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Determination of a Facial Nerve Safety Zone for Navigated Temporal Bone Surgery

Voormolen, Eduard H.J. MD, MSc*,§; van Stralen, Marijn PhD§; Woerdeman, Peter A. MD, PhD*; Pluim, Josien P.W. PhD§; Noordmans, Herke Jan PhD; Viergever, Max A. PhD§; Regli, Luca MD, PhD*; Berkelbach van der Sprenkel, Jan Willem MD, PhD*

doi: 10.1227/NEU.0b013e31822e7fc3
Instrumentation Assessment

BACKGROUND: Transtemporal approaches require surgeons to drill the temporal bone to expose target lesions while avoiding the critical structures within it, such as the facial nerve and other neurovascular structures. We envision a novel protective neuronavigation system that continuously calculates the drill tip-to-facial nerve distance intraoperatively and produces audiovisual warnings if the surgeon drills too close to the facial nerve. Two major problems need to be solved before such a system can be realized.

OBJECTIVE: To solve the problems of (1) facial nerve segmentation and (2) calculating a safety zone around the facial nerve in relation to drill-tip tracking inaccuracies.

METHODS: We developed a new algorithm called NerveClick for semiautomatic segmentation of the intratemporal facial nerve centerline from temporal bone computed tomography images. We evaluated NerveClick's accuracy in an experimental setting of neuro-otologic and neurosurgical patients. Three neurosurgeons used it to segment 126 facial nerves, which were compared with the gold standard: manually segmented facial nerve centerlines. The centerlines are used as a central axis around which a tubular safety zone is built. The zone's thickness incorporates the drill tip tracking errors. The system will warn when the tracked tip crosses the safety zone.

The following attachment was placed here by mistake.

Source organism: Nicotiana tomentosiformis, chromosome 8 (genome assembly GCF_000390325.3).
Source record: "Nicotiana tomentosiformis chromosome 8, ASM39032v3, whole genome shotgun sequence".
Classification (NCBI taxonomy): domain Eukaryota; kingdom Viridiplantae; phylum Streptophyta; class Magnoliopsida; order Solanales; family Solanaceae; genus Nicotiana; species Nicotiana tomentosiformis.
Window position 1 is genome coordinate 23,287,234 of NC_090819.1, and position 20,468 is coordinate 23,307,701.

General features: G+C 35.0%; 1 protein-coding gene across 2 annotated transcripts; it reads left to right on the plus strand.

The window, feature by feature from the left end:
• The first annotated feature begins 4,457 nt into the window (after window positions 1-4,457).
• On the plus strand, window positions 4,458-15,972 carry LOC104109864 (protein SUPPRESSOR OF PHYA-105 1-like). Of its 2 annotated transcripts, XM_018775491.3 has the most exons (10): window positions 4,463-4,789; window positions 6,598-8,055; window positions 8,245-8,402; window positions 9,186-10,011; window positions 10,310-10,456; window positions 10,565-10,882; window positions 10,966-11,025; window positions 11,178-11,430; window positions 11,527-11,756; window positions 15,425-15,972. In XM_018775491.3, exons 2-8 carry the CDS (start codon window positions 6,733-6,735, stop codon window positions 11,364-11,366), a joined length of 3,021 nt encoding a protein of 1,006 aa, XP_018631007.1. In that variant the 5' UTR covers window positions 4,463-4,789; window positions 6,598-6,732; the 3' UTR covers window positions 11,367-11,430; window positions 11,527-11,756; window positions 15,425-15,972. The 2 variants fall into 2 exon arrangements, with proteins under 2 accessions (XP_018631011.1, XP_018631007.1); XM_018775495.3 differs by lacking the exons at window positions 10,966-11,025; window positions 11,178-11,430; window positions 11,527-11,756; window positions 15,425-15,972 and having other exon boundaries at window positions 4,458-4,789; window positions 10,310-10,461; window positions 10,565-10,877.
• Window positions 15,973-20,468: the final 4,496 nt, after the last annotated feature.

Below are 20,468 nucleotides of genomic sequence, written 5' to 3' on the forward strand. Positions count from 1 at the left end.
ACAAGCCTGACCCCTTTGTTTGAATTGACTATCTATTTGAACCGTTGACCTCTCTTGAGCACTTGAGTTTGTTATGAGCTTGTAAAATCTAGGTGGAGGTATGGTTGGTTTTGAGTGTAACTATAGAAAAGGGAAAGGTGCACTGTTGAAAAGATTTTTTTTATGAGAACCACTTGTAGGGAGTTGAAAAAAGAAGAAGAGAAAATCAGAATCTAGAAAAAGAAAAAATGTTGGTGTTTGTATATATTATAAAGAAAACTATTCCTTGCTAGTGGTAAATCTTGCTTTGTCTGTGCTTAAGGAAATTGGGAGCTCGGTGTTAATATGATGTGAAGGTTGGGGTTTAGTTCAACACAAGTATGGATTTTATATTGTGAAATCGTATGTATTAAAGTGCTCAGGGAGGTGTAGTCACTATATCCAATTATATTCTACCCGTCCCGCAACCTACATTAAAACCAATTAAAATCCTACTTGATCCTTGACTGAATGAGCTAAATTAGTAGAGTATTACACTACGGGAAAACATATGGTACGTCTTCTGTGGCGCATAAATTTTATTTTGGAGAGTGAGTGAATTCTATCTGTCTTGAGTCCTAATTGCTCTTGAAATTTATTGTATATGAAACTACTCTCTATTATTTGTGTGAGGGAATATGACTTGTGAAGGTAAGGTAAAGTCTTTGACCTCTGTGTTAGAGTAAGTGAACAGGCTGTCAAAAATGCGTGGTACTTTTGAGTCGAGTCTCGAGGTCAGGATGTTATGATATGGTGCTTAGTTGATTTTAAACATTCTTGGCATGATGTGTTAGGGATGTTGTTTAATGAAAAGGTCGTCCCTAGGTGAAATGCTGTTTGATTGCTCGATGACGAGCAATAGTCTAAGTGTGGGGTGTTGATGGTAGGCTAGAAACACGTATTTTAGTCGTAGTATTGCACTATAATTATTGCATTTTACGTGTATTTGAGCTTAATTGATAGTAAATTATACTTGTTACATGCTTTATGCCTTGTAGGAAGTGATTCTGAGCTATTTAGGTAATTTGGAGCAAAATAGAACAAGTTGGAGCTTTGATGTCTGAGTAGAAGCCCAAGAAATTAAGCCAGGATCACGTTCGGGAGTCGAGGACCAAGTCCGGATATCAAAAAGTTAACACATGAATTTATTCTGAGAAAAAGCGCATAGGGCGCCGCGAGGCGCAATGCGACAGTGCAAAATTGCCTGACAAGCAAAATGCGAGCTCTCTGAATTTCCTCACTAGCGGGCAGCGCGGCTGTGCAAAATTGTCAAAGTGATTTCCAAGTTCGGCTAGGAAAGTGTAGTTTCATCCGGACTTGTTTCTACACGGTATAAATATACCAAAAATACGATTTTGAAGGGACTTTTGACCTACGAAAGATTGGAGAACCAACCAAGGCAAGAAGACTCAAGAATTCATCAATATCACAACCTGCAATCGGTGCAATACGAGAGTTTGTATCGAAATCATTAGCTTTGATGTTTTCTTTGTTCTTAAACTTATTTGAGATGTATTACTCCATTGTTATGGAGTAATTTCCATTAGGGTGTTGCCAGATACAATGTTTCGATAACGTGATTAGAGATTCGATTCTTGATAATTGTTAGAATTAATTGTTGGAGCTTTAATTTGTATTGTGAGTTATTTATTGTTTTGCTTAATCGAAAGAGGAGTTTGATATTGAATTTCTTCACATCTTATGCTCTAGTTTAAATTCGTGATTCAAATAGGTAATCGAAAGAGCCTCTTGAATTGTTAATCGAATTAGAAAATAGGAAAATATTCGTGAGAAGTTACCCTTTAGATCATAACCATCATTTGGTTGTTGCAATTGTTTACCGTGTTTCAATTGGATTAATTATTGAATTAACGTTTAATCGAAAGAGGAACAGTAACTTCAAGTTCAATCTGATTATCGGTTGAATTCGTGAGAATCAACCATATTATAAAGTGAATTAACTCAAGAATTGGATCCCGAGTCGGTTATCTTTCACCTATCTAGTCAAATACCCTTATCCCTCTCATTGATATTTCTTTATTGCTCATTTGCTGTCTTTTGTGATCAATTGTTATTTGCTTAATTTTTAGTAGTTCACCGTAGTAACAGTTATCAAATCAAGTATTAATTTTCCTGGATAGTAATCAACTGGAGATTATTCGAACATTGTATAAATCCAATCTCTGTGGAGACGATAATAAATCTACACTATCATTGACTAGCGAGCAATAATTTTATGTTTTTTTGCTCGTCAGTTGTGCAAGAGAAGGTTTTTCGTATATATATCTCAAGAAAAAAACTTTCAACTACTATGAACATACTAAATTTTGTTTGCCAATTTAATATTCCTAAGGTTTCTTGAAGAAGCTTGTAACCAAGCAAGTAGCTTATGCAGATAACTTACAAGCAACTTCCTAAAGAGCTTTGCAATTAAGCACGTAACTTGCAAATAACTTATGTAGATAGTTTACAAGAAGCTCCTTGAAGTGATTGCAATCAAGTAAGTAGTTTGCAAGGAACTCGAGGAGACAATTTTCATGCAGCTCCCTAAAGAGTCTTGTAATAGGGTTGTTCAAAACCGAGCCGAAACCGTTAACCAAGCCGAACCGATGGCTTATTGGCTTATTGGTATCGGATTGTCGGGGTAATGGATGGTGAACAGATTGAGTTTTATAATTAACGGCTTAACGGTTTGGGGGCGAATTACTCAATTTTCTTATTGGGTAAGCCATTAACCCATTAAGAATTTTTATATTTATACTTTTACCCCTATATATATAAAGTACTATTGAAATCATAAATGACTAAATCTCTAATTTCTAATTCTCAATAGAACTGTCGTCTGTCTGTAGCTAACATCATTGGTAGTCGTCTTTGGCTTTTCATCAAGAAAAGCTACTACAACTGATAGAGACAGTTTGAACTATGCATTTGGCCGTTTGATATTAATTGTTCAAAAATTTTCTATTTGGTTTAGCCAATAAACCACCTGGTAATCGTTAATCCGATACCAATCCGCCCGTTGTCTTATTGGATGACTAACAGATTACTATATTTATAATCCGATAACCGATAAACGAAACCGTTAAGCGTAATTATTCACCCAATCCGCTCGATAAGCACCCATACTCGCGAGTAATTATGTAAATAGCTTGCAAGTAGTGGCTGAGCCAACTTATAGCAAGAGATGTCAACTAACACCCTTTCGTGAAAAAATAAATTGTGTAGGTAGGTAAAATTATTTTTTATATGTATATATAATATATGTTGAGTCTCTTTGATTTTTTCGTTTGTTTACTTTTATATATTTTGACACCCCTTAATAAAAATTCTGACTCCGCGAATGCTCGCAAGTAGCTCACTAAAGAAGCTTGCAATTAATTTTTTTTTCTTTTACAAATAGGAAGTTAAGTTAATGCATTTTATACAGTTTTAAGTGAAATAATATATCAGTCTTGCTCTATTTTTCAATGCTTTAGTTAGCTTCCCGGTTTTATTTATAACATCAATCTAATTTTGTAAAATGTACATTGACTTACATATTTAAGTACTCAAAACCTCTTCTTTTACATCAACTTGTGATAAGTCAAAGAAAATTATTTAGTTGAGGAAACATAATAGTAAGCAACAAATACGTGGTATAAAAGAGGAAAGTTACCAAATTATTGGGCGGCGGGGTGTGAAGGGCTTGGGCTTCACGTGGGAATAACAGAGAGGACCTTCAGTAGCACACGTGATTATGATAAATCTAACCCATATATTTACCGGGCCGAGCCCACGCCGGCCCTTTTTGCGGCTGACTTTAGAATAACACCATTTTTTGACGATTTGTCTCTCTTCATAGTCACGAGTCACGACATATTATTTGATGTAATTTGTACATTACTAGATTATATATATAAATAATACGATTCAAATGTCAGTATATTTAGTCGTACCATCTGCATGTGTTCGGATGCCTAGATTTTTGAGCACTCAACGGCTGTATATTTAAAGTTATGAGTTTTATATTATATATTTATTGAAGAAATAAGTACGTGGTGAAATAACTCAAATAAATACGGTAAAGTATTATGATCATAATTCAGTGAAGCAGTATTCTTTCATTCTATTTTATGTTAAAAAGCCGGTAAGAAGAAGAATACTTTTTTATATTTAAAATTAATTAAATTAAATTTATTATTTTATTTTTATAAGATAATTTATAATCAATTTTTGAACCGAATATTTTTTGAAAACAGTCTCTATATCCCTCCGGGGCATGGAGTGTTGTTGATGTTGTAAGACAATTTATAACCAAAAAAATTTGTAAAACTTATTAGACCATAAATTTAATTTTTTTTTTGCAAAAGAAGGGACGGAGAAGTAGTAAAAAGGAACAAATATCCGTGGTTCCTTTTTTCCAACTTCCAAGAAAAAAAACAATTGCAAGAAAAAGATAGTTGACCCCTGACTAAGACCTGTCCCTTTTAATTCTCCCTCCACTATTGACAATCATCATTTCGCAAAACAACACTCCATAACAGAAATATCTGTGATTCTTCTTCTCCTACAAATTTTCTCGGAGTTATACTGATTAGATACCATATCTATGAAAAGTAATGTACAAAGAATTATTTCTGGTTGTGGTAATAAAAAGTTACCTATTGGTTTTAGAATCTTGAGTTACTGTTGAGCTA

RESULTS: Neurosurgeons using NerveClick could segment facial nerve centerlines with a maximum error of 0.44 ± 0.23 mm (mean ± standard deviation) on average compared with manual segmentations.

CONCLUSION: Neurosurgeons using our new NerveClick algorithm can robustly segment facial nerve centerlines to construct a facial nerve safety zone, which potentially allows timely audiovisual warnings during navigated temporal bone drilling despite tracking inaccuracies.

Departments of *Neurosurgery

Medical Technology and Clinical Physics

§Image Sciences Institute, University Medical Center Utrecht, Utrecht, The Netherlands

Correspondence: Eduard H.J. Voormolen, MD, MSc, UMC Utrecht, G.0.3.223, Heidelberglaan 100, 3584 CX Utrecht, The Netherlands. E-mail:

Received November 16, 2010

Accepted May 11, 2011

Copyright © by the Congress of Neurological Surgeons